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Publication numberUS6408829 B1
Publication typeGrant
Application numberUS 09/552,737
Publication dateJun 25, 2002
Filing dateApr 19, 2000
Priority dateApr 19, 1999
Fee statusLapsed
Also published asCA2367618A1, EP1169567A2, WO2000063549A2, WO2000063549A3
Publication number09552737, 552737, US 6408829 B1, US 6408829B1, US-B1-6408829, US6408829 B1, US6408829B1
InventorsNing Lei, Xilin Yang, James H. Yager, Puning Wei, Mark J. Glodowski
Original AssigneeInternational Engine Intellectual Property Company, L.L.C.
Export CitationBiBTeX, EndNote, RefMan
External Links: USPTO, USPTO Assignment, Espacenet
Fuel pressure delay cylinder
US 6408829 B1
Abstract
A delay device for use with a fuel injector, the fuel injector having an electric controller for controlling the flow of a high pressure actuating fluid responsive to initiation and cessation of a pulse width command, the pulse width command defining the duration of an injection event, and an intensifier being in fluid communication with the controller, the intensifier being translatable to increase the pressure of a volume of fuel for injection into the combustion chamber of an engine; the delay device includes an apparatus, shiftable between a first disposition and a second disposition over a certain period of time after initiation of the pulse width command, the period of time effecting a delay in initiation of fuel injection after initiation of the pulse width command. A fuel injector including a delay device. A method of controlling a fuel injection event, includes the steps of flowing an actuating fluid from the controller to an intensifier responsive to a pulse width command, pressurizing a volume of fuel by means of the intensifier, flowing a high pressure fuel from the intensifier to an injector nozzle, and interposing a delay in at least a portion of the flow of fuel to the injector nozzle.
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Claims(62)
What is claimed is:
1. A fuel injector, comprising:
an electric controller for controlling the flow of a high pressure actuating fluid responsive to initiation and cessation of a pulse width command, the pulse width command defining the duration of an injection event;
an intensifier being in fluid communication with the controller, the intensifier being translatable to increase the pressure of a volume of fuel in a plunger chamber for injection into the combustion chamber of an engine, the intensifier having an intensifier piston disposed in a cylinder defined in an injector housing;
an injector nozzle in fluid communication with the intensifier;
a delay device in fluid communication with the intensifier and the injector nozzle, being shiftable between a first disposition and a second disposition over a certain period of time after initiation of the pulse width command, the period of time effecting a delay in initiation of at least a portion of the fuel injection from the injector nozzle after initiation of the pulse width command, the delay device including a delay piston translationally disposed in a delay piston cylinder defined at least in part in the injector housing, actuation of the delay device being effected by a flow of selectively throttled pressurized fuel.
2. A fuel injector, comprising;
an electric controller for controlling the flow of a high pressure actuating fluid responsive to initiation and cessation of a pulse width command, the pulse width command defining the duration of an injection event;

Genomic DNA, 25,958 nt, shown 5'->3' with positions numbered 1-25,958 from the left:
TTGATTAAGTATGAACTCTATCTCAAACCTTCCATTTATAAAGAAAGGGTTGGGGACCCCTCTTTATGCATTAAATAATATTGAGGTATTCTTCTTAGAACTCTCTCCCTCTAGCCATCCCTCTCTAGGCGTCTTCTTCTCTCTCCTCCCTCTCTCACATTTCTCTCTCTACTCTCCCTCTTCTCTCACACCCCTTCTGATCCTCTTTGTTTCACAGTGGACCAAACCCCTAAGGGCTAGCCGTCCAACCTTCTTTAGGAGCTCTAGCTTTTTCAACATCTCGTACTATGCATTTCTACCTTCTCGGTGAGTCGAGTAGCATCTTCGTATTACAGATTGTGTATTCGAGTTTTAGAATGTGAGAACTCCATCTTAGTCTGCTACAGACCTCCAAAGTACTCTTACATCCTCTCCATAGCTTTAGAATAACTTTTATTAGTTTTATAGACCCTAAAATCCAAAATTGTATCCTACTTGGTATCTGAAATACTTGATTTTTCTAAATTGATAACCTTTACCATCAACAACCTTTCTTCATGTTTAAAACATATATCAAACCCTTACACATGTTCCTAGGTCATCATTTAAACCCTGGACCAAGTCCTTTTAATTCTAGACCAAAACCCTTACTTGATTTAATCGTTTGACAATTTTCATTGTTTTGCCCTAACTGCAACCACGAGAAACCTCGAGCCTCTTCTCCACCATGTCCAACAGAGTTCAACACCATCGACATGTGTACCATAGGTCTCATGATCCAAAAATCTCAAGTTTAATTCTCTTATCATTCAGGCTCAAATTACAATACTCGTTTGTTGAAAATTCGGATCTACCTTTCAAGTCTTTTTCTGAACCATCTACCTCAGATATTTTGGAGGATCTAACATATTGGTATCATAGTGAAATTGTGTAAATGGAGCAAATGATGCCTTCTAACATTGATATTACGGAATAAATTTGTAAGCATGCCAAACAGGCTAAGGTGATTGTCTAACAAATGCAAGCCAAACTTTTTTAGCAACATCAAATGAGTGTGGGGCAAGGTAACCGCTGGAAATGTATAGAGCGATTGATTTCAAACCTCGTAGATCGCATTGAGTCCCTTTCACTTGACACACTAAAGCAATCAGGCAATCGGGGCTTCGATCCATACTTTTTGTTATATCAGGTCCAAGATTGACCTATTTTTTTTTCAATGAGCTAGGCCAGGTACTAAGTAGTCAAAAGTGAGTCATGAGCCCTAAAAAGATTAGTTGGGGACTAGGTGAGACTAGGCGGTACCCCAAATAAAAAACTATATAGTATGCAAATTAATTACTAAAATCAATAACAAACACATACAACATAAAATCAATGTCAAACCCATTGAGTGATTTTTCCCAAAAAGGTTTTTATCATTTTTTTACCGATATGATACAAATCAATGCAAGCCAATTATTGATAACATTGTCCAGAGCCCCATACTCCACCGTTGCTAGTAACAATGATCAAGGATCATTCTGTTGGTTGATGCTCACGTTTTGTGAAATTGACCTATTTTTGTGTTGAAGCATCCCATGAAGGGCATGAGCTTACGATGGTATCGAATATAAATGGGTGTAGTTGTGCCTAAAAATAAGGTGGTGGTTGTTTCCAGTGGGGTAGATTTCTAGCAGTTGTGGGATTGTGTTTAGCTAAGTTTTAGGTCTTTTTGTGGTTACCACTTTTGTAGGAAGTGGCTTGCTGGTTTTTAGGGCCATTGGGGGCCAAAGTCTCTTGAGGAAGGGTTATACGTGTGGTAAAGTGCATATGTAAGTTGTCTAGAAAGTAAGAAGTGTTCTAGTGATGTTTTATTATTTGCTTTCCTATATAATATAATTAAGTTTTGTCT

an intensifier being in fluid communication with the controller, the intensifier being translatable to increase the pressure of a volume of fuel in a plunger chamber for injection into the combustion chamber of an engine, the intensifier having an intensifier piston disposed in a cylinder defined in an injector housing;
an injector nozzle in fluid communication with the intensifier;
a delay device in fluid communication with the intensifier and the injector nozzle, being shiftable between a first disposition and a second disposition over a certain period of time after initiation of the pulse width command, the period of time effecting a delay in initiation of at least a portion of the fuel injection from the injector nozzle after initiation of the pulse width command, the delay device including a delay piston translationally disposed in a delay piston cylinder defined at least in part in the injector housing a first actuating high pressure fuel passageway, the first actuating fuel passageway fluidly coupling the plunger chamber to the delay piston, fluid pressure in the first actuating fuel passageway acting to generate a force on the delay piston for imparting translatory motion thereto, the first actuating fuel passageway providing a predetermined restriction controlling the application of the fluid pressure to impart the translatory motion to the delay piston.
3. A delay device for use with a fuel injector, the fuel injector having an electric controller for controlling the flow of a high pressure actuating fluid responsive to initiation and cessation of a pulse width command, the pulse width command defining the duration of an injection event, and an intensifier being in fluid communication with the controller, the intensifier having a plunger chamber, and being translatable to increase the pressure of a volume of fuel in the plunger chamber, the plunger chamber being in fluid communication with an injector nozzle, the injector nozzle for injection of fuel into the combustion chamber of an engine; the delay device comprising:
an apparatus, shiftable between a first disposition and a second disposition over a certain period of time after initiation of the pulse width command, the period of time effecting a delay in initiation of fuel injection after initiation of the pulse width command, actuation of the delay device being effected by a flow of selectively throttled pressurized fuel.
4. The delay device of claim 3 wherein the electric controller is shiftable between a closed disposition and an open disposition, the delay in initiation of fuel injection being related to a period of time necessary for the electric controller to complete a round trip between the closed disposition and the open disposition.